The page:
Is CRM Responsible for the Death of the Salesman?
Article by Guy Tweedale, Northern European Managing Director for Saratoga Systems.
“In those days there was personality in it . . . There was respect, and comradeship, and gratitude in it. Today, it’s all cut and dried, and there’s no chance for bringing friendship to bear — or personality.” – Death of a Salesman, Arthur Miller, 1949
These words were first spoken on the stage over 50 years ago, but when you talk to salespeople today, the sentiment still exists. The goal of CRM was to empower the salespeople and to supply them with the means and information to be more successful. CRM was intended to foster the skills of the salesperson as well as support the sales methodology of the company, but that has not always been the case.
The fact is that long before CRM, companies were successfully developing and driving their own strategies and best practices in building pipelines, providing good service, and uncovering market trends. CRM was intended to enhance a company’s business model by automating many of the processes, but software companies felt that they knew better than their customers, and developed their own processes and templates. They required companies and their salespeople to adhere to what these software providers deemed as “industry standards” rather than offer these companies solutions that leveraged and improved upon the specific and successful sales practices they had been engaging in for years.
The result has been poor adoption of CRM by salespeople. In a report issued earlier this by year by Gartner, entitled “Align Sales Organisations with Technology Investment”, the analyst firm quantified the impact that this disconnect between the salesperson and the CRM system has caused. In a survey they conducted, Gartner estimated that over 50% of the CRM implementations were characterised by very low adoption or abandonment after the first year. Gartner further stated that in 75% of the cases, these implementations did not achieve the expectations of the salesperson using the application. A key point made by Gartner was that these CRM systems were often in conflict with the sales culture and practices of the organisation – further hampering the salesperson’s efforts to meet the expectations of their management.
CRM solutions that force a generic, lock step approach that neither reflects the business model of the organization nor enables the salesperson to use their individual skills will have limited results. As the philosopher, Henry David Thoreau said: “Men have become tools of their tools”.
CRM goal: Help salespeople sell
A CRM solution can achieve high adoption and success for a company by empowering the salesperson rather than trying to put them in a niche. One way is to give the salesperson a stronger foundation to build better relationships with their customers and prospects. To support this goal, CRM solutions need to provide salespeople with the control, contact, and consistency they require to maximise sales efficiency. In short, help them do what they do best.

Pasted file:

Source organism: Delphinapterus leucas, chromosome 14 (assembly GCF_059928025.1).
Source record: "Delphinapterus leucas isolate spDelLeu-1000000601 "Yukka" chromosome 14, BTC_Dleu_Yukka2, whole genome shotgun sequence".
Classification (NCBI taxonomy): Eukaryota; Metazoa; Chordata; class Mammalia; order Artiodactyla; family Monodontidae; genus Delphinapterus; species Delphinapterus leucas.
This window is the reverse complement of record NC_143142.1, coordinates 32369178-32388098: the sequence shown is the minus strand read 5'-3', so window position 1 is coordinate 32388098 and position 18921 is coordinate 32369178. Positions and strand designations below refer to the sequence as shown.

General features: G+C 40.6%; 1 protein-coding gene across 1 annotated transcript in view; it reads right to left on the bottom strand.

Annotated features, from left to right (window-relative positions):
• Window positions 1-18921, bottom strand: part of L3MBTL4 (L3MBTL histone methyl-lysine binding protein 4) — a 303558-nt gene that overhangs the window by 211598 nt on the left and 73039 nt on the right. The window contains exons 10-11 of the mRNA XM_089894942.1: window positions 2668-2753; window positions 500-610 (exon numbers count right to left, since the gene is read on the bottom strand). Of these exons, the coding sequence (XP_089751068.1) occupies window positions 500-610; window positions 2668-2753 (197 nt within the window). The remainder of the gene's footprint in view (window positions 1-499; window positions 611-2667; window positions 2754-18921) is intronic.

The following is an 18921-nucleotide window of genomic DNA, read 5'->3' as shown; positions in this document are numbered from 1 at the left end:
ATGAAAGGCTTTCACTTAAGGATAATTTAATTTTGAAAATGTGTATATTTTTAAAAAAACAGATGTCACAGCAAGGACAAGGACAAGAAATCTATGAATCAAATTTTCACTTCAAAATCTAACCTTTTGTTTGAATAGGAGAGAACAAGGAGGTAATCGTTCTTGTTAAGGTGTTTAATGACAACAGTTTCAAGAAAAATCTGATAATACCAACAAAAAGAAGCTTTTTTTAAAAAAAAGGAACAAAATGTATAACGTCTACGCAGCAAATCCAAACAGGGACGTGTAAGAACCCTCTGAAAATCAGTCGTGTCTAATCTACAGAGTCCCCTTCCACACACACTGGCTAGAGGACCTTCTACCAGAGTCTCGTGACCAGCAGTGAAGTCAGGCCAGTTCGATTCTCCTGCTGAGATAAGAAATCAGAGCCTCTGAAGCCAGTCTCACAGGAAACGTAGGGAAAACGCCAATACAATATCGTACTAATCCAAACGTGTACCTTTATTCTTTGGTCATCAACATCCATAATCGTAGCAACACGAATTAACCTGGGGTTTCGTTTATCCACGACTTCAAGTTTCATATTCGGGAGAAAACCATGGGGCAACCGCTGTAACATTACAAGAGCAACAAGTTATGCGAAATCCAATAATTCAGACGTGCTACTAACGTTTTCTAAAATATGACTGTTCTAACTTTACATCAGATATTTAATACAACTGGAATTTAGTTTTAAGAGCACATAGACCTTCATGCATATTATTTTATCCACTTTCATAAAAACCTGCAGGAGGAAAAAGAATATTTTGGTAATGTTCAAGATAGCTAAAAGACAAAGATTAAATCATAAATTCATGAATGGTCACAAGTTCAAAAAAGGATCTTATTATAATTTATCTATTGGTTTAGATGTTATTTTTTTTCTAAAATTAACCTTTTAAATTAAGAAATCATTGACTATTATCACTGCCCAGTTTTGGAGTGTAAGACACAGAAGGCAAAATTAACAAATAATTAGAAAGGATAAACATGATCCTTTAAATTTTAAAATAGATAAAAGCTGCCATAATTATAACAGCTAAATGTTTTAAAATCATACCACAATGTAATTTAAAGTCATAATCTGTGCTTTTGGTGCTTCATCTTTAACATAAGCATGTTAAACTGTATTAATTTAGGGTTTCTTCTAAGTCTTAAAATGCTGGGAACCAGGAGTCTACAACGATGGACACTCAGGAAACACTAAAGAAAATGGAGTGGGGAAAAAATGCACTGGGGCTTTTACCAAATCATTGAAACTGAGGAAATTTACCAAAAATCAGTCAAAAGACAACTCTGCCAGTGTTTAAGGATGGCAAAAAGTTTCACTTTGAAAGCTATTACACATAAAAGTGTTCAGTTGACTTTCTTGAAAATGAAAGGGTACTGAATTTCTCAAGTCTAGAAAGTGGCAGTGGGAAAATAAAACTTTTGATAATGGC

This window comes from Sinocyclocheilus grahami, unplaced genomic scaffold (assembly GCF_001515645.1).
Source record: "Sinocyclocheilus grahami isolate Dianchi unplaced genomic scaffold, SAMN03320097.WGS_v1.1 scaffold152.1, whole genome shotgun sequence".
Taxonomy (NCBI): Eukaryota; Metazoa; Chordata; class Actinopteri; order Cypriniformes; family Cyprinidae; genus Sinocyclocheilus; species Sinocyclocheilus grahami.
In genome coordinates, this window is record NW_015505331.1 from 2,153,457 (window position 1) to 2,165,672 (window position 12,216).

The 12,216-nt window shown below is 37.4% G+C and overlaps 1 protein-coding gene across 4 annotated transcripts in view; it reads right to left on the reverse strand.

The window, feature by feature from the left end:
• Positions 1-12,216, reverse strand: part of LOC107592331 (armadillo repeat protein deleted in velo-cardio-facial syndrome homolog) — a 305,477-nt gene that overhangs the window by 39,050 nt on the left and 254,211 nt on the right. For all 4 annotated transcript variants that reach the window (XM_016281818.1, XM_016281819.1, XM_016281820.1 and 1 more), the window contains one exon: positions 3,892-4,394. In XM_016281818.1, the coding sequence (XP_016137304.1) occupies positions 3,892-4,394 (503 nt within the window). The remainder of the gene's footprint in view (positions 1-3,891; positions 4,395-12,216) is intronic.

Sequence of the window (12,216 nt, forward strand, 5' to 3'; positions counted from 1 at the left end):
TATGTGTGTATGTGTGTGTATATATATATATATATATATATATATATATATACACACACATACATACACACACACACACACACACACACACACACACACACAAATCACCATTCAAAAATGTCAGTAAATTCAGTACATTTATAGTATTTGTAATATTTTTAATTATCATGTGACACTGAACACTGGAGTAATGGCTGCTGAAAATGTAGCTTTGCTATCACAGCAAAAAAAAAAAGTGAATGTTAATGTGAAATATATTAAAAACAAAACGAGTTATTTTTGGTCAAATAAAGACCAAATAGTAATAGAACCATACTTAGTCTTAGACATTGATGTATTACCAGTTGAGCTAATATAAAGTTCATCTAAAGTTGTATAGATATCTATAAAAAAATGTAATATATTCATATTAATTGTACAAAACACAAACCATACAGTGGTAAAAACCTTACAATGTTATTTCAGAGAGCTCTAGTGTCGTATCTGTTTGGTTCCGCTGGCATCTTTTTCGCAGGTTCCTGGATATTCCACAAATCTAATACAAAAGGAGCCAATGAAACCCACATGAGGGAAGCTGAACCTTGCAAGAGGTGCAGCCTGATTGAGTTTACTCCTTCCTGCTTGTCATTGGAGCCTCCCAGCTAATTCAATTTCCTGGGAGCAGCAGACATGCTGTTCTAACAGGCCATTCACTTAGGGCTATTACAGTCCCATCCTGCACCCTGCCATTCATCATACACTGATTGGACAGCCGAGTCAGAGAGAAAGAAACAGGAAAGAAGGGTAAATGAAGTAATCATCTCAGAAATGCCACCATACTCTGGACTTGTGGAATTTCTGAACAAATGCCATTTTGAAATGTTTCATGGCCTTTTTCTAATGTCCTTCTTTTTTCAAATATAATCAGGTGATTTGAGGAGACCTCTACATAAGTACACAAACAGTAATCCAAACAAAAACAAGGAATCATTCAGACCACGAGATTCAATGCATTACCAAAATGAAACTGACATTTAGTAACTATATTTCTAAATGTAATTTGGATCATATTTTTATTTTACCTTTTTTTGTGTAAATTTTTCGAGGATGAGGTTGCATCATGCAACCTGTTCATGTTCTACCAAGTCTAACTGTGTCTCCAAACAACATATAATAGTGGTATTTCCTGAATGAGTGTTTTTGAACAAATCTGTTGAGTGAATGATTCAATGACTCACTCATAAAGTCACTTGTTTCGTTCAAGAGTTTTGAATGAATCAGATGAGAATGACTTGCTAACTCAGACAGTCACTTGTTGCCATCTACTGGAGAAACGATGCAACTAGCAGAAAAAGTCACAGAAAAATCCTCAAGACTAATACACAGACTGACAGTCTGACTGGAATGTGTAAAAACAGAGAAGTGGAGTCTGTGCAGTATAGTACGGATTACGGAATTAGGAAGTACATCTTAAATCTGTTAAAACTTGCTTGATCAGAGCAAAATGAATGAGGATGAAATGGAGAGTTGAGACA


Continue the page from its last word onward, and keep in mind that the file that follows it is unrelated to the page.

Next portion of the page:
A CRM solution should give a salesperson control by enabling them to incorporate processes they are comfortable with into the system – especially today’s generation of salespeople. The VP of sales for a global supplier of office equipment recently made an interesting observation. He stated that companies now have to deal with the “xBox generation” of salespeople, employees who are used to having control and defining their environment in video games and bring those behavioral patterns to the work space. CRM solutions that allow users and administrators the control to easily add or change fields to fit their sales processes rather than filling in numerous fields and checkboxes on a template will drive sales efficiency and system adoption.
Putting salespeople in real time contact with the information they need is another way CRM solutions can improve the lives of salespeople. Providing instant information on pricing, inventory, shipping or alternative products enables the salesperson to be a valuable resource for customers. To support the salesperson with contact to information, a CRM system must make access to that data seamless to the user, whether it resides in the CRM system or any other database. Salespeople do not want to launch and navigate different applications, they just want immediate contact with the data.
A CRM system that is consistent with a company’s sales culture will improve the productivity and value of the sales force. By mapping to every step of a company’s specific sales methodology, salespeople know that they are using a system that accurately captures and tracks their efforts in regards to company guidelines. With management better able to assess performance and coach salespeople to improve efficiency. In addition, a CRM system must be flexible to adjust as a company’s business model and processes change. CRM solutions that only address the first level or two of a company’s sales process, or can not adapt to change will have limited effectiveness.
CRM doesn’t have to be the death of a salesman, but a solution must give the user greater control, contact, and consistency, in order to achieve high adoption and drive sales productivity, and work within the business model of the organisation.
Guy Tweedale is the Northern European Managing Director for Saratoga Systems. The company is a leader in CRM solutions that enable large, global enterprises to manage interactions with their customers at every stage effectively, from marketing and initial contact through the complex sales, service and support relationships that develop between successful companies and their customers.